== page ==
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I grow my own variety of genetically diverse open pollinated land-race carrots on my farm.Selection Criteria
I choose carrots that grow well in my low-humidity sun-drenched high-elevation cool-nighted garden. Due to heavy limestone-derived lake-bottom soil I select mostly for Dantes and half-Nantes types which can be harvested whole without breaking, and generally grow without lots of knobs and multiple tap-roots. I select stress tolerant biennial plants to produce the seed crop.Isolation Distances
Sometimes when I tell people that I am growing my own seeds they get nervous, saying things like, "How do you keep pollen from the wild carrots from ruining your seed crop?", or "Aren't you worried about the bees bringing pollen from other gardens?" I believe that these questions arise because of data about "isolation distances" that have been published in some articles about growing highly inbred seeds on commercial farms. My basic answer is that I am growing open pollinated crops, so I don't care if I receive pollen from other sources. I propagate the best-growing most-suitable plants each year, so if stray pollen helps my crop grow better then I welcome it into my garden. If it causes something to grow worse then I don't select that plant for making seeds. I have written a more detailed article about isolation distances.Eliminating Commercial Contamination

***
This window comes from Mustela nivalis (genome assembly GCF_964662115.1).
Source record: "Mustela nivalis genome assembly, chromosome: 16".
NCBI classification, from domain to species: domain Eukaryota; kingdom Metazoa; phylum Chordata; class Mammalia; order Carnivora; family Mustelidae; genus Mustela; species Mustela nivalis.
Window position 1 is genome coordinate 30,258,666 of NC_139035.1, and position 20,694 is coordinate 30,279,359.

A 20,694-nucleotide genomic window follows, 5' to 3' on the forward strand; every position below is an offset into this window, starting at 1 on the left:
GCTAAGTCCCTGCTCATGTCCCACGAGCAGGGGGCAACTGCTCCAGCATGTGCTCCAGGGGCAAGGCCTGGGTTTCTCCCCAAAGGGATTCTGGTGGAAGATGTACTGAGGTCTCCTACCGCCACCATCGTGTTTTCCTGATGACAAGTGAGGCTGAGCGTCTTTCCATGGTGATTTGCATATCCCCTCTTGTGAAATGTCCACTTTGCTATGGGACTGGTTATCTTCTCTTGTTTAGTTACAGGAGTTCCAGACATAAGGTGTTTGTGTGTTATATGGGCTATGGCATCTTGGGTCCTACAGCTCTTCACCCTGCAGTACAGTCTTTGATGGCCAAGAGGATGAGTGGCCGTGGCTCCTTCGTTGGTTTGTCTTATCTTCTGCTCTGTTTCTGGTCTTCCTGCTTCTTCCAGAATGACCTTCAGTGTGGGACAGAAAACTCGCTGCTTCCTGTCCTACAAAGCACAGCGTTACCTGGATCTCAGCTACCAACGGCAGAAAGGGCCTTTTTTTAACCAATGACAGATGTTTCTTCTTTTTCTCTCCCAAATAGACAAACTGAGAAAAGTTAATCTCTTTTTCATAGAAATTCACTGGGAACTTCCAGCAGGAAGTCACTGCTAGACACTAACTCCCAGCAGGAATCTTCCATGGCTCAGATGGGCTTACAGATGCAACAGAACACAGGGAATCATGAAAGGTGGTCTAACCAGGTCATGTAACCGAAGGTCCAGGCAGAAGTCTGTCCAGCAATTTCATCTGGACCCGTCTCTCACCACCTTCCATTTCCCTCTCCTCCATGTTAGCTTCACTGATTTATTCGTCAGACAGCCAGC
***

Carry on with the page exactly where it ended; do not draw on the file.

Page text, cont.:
During the 2012 growing season I intend to examine my carrot seed crop carefully to eliminate any parents that exhibit cytoplasmic male sterility. This is manifest in the flowers by deformed anthers: Either the anthers are brown, or they are replaced by a whorl of petals. All F1 hybrid carrots, and just about all carrots obtained from the grocery store carry this genetic defect. For this reason if you are intending to grow your own carrot seed I recommend that you start with a good open pollinated or heirloom population, and do not use grocery store carrots or hybrid carrots.
Male Fertile Carrot
Male Sterile Carrot
My Other Landraces
Landrace garden crops
Blog: Mother Earth News -- Landrace Gardening.
If sending eMail I'd really like it if you used encryption. Here is my public key.
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In May 2018, Utah's Food Freedom law went into effect. It basically says that people can make/sell food to each other for home use, as long as the buyer is told that it wasn't inspected by the government, and that the seller discloses if their kitchen handles common allergens. Home produced rabbit and chicken meat were included, but not pork, or beef. Raw milk has wierd rules.
What this means in practical terms, is that it is now legal for us to make food at home and sell it to each other without government interference.
Here's what a sample lable looks like. Everything above my name is not required.